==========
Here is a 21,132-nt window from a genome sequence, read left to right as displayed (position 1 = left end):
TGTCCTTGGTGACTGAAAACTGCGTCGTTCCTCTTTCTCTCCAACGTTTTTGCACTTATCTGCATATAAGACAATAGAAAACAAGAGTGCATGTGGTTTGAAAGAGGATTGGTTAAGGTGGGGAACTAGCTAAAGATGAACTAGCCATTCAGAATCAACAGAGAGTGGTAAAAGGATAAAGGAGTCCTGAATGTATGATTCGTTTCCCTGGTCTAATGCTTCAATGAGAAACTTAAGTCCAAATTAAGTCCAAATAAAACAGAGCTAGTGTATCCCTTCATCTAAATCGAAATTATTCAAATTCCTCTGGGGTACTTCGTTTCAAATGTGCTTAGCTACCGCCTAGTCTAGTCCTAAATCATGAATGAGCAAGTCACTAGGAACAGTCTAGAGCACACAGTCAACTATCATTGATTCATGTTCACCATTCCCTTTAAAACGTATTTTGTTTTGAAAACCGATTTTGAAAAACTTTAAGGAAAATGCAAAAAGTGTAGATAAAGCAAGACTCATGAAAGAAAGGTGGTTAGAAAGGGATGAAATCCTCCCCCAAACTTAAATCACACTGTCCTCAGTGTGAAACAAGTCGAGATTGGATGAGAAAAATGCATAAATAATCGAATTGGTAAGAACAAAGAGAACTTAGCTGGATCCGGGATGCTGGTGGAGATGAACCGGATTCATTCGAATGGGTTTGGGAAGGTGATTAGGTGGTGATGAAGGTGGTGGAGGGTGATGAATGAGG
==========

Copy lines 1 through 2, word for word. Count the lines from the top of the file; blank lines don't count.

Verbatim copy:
Here is a 21,132-nt window from a genome sequence, read left to right as displayed (position 1 = left end):
TGTCCTTGGTGACTGAAAACTGCGTCGTTCCTCTTTCTCTCCAACGTTTTTGCACTTATCTGCATATAAGACAATAGAAAACAAGAGTGCATGTGGTTTGAAAGAGGATTGGTTAAGGTGGGGAACTAGCTAAAGATGAACTAGCCATTCAGAATCAACAGAGAGTGGTAAAAGGATAAAGGAGTCCTGAATGTATGATTCGTTTCCCTGGTCTAATGCTTCAATGAGAAACTTAAGTCCAAATTAAGTCCAAATAAAACAGAGCTAGTGTATCCCTTCATCTAAATCGAAATTATTCAAATTCCTCTGGGGTACTTCGTTTCAAATGTGCTTAGCTACCGCCTAGTCTAGTCCTAAATCATGAATGAGCAAGTCACTAGGAACAGTCTAGAGCACACAGTCAACTATCATTGATTCATGTTCACCATTCCCTTTAAAACGTATTTTGTTTTGAAAACCGATTTTGAAAAACTTTAAGGAAAATGCAAAAAGTGTAGATAAAGCAAGACTCATGAAAGAAAGGTGGTTAGAAAGGGATGAAATCCTCCCCCAAACTTAAATCACACTGTCCTCAGTGTGAAACAAGTCGAGATTGGATGAGAAAAATGCATAAATAATCGAATTGGTAAGAACAAAGAGAACTTAGCTGGATCCGGGATGCTGGTGGAGATGAACCGGATTCATTCGAATGGGTTTGGGAAGGTGATTAGGTGGTGATGAAGGTGGTGGAGGGTGATGAATGAGG